Rod life expectancy

Discussion in 'Tackle Talk' started by ESOX, Nov 19, 2010.

  1. ESOX

    ESOX Staff Member Super Mod Mods

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    How long a life do you expect to get out of a decent graphite rod? Looking back to the late 70's- early 80's when carbon fiber rods became readily available to no, it seems that for me any rod, treated well but used consistently has about a 10 year life span.
    What got me thinking of this was that I just discovered a pet 9' GL3 steelhead rod I was spooling up for tomorrow is developing a gap at the fore grip/ reel seat transition that opens and closes with the blank loading. Not good.:sad: That got me thinking about other favorites that died of natural causes. I guess the glues etc only have so long a life span.
    What kind of life spans are you guys getting?
     
  2. Zofchak

    Zofchak

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    It's been my experience that the more I pay for a rod the faster I end up breaking it! :lol: Don't forget that barring actual damage to the blank fishing rods really don't have a set life span. They can almost always be repaired or refurbished to look and perform like new.
     

  3. frenchriver1

    frenchriver1 Mr. Flatfish Premium Member

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    Take care of them well and they will take of you forever...
     
  4. Toga

    Toga

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    It all depends on how you care for them and the craftsmanship. My go to rod is fished hard and fished often. I built it approximately 25 years ago on a Dale Clemens custom builder blank (yes it is graphite) and used top quality components. I have caught thousands of fish on it and it is still in excellent condition. Heck the handle on it even after 25 years of use is nicer than the handles I see on store bought rods and most of the custom rods I have encountered. I'll fish it for a few more years then It will be time to re-wrap the guides to prep it for another 20+ years of battle :)
     
  5. earl

    earl

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    Had a wave take a Sage 4106 two years ago, was about 25 or 26 years old. Got a couple of others (a 2106 and a GII4106) that are probably now about 23 and about 17 years. Got a GLoomis 1141 that is about 15 too.

    Busted an IM 6 salmon casting rod that was only 5 or 7 years old, never loved it, and never replaced it either. Had a Lami 9.5 foot about 10 years old that the TSA shortened by 4 inches for me:(.

    I've rewrapped a few guides, but the goo, scales, and handle wear just adds charactor.:)

    I've added some factory rods in the last couple years, saves wear on the oldies and recognizes that the number of guides that I'm going to rewrap is limited...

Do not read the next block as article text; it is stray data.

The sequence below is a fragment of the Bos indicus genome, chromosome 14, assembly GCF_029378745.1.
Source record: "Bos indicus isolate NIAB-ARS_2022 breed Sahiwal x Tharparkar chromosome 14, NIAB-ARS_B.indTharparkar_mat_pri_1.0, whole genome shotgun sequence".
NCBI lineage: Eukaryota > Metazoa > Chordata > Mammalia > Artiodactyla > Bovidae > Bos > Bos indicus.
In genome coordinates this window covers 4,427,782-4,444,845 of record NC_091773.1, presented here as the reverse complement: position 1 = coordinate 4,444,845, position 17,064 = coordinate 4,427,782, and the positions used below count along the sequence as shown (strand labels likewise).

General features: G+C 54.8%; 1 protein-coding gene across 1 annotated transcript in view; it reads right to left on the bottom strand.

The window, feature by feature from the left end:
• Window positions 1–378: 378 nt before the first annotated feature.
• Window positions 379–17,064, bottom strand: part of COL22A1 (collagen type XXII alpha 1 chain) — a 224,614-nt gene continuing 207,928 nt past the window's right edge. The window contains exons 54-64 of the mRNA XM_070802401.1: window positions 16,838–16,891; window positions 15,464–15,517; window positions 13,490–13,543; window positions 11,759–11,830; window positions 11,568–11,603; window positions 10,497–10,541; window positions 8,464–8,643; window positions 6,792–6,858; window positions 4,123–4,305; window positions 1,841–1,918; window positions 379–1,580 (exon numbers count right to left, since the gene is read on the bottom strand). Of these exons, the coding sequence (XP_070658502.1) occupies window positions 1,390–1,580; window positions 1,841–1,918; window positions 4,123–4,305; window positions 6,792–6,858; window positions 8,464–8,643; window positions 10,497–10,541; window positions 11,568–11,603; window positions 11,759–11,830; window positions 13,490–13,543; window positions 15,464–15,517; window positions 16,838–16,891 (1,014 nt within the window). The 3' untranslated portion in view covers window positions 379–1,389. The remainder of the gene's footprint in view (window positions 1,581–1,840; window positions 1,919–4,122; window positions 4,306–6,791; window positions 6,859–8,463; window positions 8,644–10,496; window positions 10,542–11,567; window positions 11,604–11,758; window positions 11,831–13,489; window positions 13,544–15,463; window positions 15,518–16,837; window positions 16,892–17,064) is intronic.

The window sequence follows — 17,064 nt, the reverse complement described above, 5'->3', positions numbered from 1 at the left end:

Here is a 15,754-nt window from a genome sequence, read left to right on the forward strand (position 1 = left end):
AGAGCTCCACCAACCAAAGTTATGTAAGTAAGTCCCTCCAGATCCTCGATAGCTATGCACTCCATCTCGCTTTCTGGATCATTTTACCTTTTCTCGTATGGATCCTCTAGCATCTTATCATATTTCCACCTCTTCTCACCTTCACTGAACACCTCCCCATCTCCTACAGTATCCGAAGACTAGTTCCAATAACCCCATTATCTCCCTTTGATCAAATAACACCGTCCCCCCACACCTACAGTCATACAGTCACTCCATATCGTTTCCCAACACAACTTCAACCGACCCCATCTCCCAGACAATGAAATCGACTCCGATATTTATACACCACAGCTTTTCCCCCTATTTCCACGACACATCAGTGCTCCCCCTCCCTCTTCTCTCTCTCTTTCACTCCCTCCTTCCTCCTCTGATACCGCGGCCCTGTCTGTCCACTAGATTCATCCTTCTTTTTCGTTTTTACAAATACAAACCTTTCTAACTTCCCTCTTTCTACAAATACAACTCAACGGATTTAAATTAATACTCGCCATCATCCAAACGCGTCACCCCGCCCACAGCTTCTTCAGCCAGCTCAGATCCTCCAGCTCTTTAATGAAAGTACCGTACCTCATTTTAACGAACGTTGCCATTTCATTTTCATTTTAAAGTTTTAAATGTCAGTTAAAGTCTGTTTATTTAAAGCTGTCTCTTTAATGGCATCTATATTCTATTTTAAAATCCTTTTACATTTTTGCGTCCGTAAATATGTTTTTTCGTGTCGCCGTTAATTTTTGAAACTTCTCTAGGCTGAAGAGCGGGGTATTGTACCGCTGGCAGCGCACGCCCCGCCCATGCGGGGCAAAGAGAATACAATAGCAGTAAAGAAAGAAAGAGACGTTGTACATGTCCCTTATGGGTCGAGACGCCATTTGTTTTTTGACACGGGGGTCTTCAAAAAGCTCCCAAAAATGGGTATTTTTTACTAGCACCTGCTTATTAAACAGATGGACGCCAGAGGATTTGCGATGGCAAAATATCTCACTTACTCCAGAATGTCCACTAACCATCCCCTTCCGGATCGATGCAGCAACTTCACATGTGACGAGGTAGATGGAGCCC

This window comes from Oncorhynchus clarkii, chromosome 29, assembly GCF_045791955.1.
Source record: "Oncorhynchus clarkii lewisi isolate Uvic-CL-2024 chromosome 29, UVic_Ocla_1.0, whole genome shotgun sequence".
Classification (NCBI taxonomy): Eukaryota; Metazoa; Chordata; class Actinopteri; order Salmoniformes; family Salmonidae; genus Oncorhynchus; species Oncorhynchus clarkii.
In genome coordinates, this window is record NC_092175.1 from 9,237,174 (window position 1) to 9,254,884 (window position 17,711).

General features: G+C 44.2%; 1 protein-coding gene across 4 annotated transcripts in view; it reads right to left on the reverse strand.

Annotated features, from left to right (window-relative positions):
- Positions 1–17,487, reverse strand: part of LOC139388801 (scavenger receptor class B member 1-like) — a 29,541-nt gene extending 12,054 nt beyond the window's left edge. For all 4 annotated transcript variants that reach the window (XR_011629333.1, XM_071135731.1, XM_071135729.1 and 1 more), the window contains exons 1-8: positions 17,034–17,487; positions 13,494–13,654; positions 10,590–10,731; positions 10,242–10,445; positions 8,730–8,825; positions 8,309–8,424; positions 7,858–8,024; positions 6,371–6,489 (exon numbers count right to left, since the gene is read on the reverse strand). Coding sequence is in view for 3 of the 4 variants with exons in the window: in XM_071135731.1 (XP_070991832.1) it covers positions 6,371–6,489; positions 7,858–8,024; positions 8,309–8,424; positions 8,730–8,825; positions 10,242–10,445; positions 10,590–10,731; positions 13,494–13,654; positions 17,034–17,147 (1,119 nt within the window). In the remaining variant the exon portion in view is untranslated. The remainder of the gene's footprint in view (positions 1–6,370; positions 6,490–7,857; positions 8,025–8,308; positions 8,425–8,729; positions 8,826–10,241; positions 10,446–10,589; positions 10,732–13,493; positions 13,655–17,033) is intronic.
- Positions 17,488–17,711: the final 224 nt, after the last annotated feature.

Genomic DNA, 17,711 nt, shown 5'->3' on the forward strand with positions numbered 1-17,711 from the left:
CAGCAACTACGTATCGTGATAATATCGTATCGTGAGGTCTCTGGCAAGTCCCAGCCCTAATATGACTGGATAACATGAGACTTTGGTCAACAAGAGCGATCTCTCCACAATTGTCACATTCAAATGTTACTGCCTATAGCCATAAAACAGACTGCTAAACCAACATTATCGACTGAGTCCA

6. jd_7655

    jd_7655

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    Before Fenwick started making they're rods in China I had decent luck with them lasting. I had one for 10 years until something yanked it overboard.

    My current St Coix is going on 5 years. I've also had good luck with Shimano.

    I just bought a Berkly. I havne't even used it yet and it sounds like something is rattling in it.
     
  7. Eyefull

    Eyefull

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    How long a rod last is related to several factors. The most common factor in rod failure is unintended damage whether known or unknown. Todays high modulus graphite blanks are the best performing blanks ever, but that comes at a price. As the modulus ratings go up, so does their inability to take damage. Just a whack on a tree limb, gunwall of the boat, or dropped can put a scar on a blank that will result in failure. Often times the actual failure of the blank is down the road and the fishermen is left holding a broken rod, scratching their head and cussing the manufacturer, not remembering the previous bad act. The very high end rods that are utilizing the highest modulus blanks (Loomis, St. Croix, Sage, etc...) see the most of these types of unexplained breakages. They are also the ones that are broken by often unsuspecting anglers by practices like high sticking (fighting the rod past 90 degrees), jerking like Roland Martin trying to free up a snagged 4$ lure with a $300 rod, and overlining (using 50# braid on a rod rated for 15#). As with the previous mentioned damage related breaks, you can damage the blank doing something stupid, and have it break five fish later as a result.

    Once you get past the blank, it comes down to the components and assembly techniques. You can start with the best blank in the world, but if you use crap components, and assemble it using poor practices, it will surely fail. The retail rod manufacturers are working with very small margins and many rely on many across the pond companies for assembly, yes even the previous mentioned rod companies use overseas help.

    Take one of your scrap rods and cut the reel seat in half. I can almost guarantee you will find that plain old masking tape was used to create bushings. What happens when water and masking tape get together? You get a mushy mess that will eventually just fail. Guides are another way they cut costs. Using a $3 set of guides on a $85 blank is another way to cut costs. Retail rods also have their finish applied by machine, often if not always resulting in a poor job. Next time your rod shopping, take a close look at the thread finish edges. Most if not all rods in a store will have at least one guide that water can get in around one of the edges, that is when that guide twists or falls off unexplainably.